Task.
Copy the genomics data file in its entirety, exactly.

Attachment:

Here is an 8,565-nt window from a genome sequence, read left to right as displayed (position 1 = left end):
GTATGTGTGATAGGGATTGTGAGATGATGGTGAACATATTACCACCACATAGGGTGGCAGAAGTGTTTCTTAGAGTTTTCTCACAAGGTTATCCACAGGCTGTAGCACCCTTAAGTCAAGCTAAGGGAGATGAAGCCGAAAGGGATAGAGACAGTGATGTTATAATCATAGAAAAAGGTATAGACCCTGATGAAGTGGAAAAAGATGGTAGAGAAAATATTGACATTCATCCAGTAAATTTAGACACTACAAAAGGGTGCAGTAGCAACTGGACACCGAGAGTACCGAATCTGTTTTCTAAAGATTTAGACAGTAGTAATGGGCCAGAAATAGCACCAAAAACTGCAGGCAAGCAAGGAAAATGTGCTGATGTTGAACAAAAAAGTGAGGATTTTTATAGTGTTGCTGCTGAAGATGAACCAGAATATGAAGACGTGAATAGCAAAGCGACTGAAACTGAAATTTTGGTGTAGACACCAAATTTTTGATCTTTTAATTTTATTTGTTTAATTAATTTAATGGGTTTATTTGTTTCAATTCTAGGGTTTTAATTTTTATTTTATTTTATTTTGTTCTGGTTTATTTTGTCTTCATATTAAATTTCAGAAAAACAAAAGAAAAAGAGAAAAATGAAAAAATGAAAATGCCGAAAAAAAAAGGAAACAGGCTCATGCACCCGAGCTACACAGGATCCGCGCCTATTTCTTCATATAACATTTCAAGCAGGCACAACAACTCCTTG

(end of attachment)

Here is an 8,565-nt window from a genome sequence, read left to right as displayed (position 1 = left end):
GTATGTGTGATAGGGATTGTGAGATGATGGTGAACATATTACCACCACATAGGGTGGCAGAAGTGTTTCTTAGAGTTTTCTCACAAGGTTATCCACAGGCTGTAGCACCCTTAAGTCAAGCTAAGGGAGATGAAGCCGAAAGGGATAGAGACAGTGATGTTATAATCATAGAAAAAGGTATAGACCCTGATGAAGTGGAAAAAGATGGTAGAGAAAATATTGACATTCATCCAGTAAATTTAGACACTACAAAAGGGTGCAGTAGCAACTGGACACCGAGAGTACCGAATCTGTTTTCTAAAGATTTAGACAGTAGTAATGGGCCAGAAATAGCACCAAAAACTGCAGGCAAGCAAGGAAAATGTGCTGATGTTGAACAAAAAAGTGAGGATTTTTATAGTGTTGCTGCTGAAGATGAACCAGAATATGAAGACGTGAATAGCAAAGCGACTGAAACTGAAATTTTGGTGTAGACACCAAATTTTTGATCTTTTAATTTTATTTGTTTAATTAATTTAATGGGTTTATTTGTTTCAATTCTAGGGTTTTAATTTTTATTTTATTTTATTTTGTTCTGGTTTATTTTGTCTTCATATTAAATTTCAGAAAAACAAAAGAAAAAGAGAAAAATGAAAAAATGAAAATGCCGAAAAAAAAAGGAAACAGGCTCATGCACCCGAGCTACACAGGATCCGCGCCTATTTCTTCATATAACATTTCAAGCAGGCACAACAACTCCTTG